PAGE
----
Popular during the Victorian Era, watch fobs were medallions or ornaments attached to a pocket watch by a strap, chain, or ribbon to help the wearer locate and retrieve their timepiece. Similar to key chains, watch fobs came in a variety of types, each with its own style and function. Fobs could be decorative, informative, and functional, all at the same time. Created largely for men, today they are considered "mantiques."
While many fobs were purely decorative, the rest were divided into three major categories: simple (the watch-owner's initials, state seals), fraternal (unions and organizations, including the military), and advertising (personal-sized billboard proclaiming everything from one's political allegiances to their local bank).
In the advertising category, patriotic and political fobs featured such nationalistic emblems as Miss Liberty, a shamrock, or national crests and flags, as well as campaign slogans and images. General advertising fobs touted such products as clothing (the Adamant Suit Co.) and food (Heinz Ketchup, Coca-Cola).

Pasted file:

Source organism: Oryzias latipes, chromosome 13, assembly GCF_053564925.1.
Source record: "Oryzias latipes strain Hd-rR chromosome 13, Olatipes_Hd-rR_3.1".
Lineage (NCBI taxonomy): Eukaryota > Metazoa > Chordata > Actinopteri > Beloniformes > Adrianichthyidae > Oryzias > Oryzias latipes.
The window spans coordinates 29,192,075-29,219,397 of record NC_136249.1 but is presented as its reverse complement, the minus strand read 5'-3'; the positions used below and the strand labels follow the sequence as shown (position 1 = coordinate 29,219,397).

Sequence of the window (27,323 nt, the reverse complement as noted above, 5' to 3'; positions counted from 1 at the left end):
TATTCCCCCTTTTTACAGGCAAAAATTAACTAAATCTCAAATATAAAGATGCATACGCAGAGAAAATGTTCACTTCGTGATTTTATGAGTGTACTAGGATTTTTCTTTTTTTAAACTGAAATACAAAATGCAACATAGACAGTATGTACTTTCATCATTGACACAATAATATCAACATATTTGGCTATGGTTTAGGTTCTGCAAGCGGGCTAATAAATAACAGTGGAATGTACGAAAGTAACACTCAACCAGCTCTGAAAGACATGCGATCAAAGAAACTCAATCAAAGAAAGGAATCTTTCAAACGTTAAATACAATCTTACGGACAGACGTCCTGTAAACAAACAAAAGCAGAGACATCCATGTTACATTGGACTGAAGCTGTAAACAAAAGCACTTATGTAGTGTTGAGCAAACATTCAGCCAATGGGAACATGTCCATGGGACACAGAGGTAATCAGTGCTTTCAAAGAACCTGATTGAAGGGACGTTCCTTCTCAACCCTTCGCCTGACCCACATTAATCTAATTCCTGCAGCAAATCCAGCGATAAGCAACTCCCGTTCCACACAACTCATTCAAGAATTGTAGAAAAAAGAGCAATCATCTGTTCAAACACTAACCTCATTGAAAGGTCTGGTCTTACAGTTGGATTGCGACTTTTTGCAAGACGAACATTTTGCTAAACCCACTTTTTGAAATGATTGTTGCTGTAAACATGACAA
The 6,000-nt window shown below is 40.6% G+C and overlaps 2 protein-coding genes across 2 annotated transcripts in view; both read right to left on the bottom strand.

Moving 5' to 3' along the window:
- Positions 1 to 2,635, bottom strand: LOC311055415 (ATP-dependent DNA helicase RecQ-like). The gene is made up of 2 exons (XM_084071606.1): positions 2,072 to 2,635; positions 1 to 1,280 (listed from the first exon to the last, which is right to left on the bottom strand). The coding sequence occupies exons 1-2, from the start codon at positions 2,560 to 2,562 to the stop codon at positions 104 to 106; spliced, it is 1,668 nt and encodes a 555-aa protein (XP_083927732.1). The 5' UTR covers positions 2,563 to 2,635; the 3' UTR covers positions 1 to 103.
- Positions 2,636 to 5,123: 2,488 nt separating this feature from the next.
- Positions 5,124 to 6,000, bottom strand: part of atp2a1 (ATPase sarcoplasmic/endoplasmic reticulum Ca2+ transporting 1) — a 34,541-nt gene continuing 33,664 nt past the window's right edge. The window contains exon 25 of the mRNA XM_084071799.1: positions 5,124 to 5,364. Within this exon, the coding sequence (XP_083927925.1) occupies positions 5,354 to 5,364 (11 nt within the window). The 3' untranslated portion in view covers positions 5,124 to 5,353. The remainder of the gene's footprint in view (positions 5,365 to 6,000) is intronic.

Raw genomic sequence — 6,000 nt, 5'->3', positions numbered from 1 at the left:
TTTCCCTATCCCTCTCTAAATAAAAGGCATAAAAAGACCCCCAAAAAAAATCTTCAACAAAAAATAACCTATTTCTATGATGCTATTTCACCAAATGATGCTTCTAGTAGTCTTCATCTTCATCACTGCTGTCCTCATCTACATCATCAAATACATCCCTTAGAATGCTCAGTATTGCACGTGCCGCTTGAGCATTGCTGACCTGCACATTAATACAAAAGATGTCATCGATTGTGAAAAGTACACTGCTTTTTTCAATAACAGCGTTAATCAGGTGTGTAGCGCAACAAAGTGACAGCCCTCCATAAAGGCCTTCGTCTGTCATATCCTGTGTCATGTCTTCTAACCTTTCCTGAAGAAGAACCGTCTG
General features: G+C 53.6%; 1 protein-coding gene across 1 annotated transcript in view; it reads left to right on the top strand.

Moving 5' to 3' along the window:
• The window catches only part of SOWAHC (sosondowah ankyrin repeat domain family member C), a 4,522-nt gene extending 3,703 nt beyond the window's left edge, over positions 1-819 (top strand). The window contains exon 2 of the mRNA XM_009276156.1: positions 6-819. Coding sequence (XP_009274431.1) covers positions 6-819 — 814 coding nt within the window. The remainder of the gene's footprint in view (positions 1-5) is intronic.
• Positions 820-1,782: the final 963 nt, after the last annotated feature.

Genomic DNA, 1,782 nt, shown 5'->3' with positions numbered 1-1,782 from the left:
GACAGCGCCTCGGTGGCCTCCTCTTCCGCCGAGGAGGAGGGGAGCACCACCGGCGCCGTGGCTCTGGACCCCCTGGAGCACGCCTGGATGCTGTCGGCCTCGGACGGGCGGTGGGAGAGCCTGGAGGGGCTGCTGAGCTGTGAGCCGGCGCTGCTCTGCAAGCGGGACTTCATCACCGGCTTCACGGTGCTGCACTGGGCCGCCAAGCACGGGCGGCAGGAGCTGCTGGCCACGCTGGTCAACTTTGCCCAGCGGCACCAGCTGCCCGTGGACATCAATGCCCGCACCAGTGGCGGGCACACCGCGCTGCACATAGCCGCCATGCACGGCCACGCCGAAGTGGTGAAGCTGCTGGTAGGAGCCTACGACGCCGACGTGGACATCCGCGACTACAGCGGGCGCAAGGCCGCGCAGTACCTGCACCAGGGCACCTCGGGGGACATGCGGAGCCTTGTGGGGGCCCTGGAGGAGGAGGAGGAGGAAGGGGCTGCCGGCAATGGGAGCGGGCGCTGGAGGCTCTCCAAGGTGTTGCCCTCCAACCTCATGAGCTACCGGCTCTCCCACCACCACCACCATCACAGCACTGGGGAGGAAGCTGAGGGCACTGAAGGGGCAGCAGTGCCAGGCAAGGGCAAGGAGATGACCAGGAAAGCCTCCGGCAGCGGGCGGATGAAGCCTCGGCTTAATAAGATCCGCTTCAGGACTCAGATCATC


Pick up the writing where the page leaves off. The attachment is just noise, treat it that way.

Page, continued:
Some collectors focus their collections on fobs that advertised industrial products, from tractors to oil-field equipment and materials. Others seek out local fobs produced in relatively limited numbers for such events and organizations as the State Fair of Texas, the Glen Lumber Co. of Kansas City, and the Wichita Commercial Club.
While fobs were made from a variety of materials, brass or nickel-plated brass fobs are most common. Collectors should know that most advertising fobs stamped “sterling silver” are not authentic period pieces, although there are exceptions. Celluloid fobs are also rare. More common are brass and nickel-plated fobs. Rarer are ones that incorporate compasses and celluloid buttons, and old ones that use colorful enamelwork into their designs.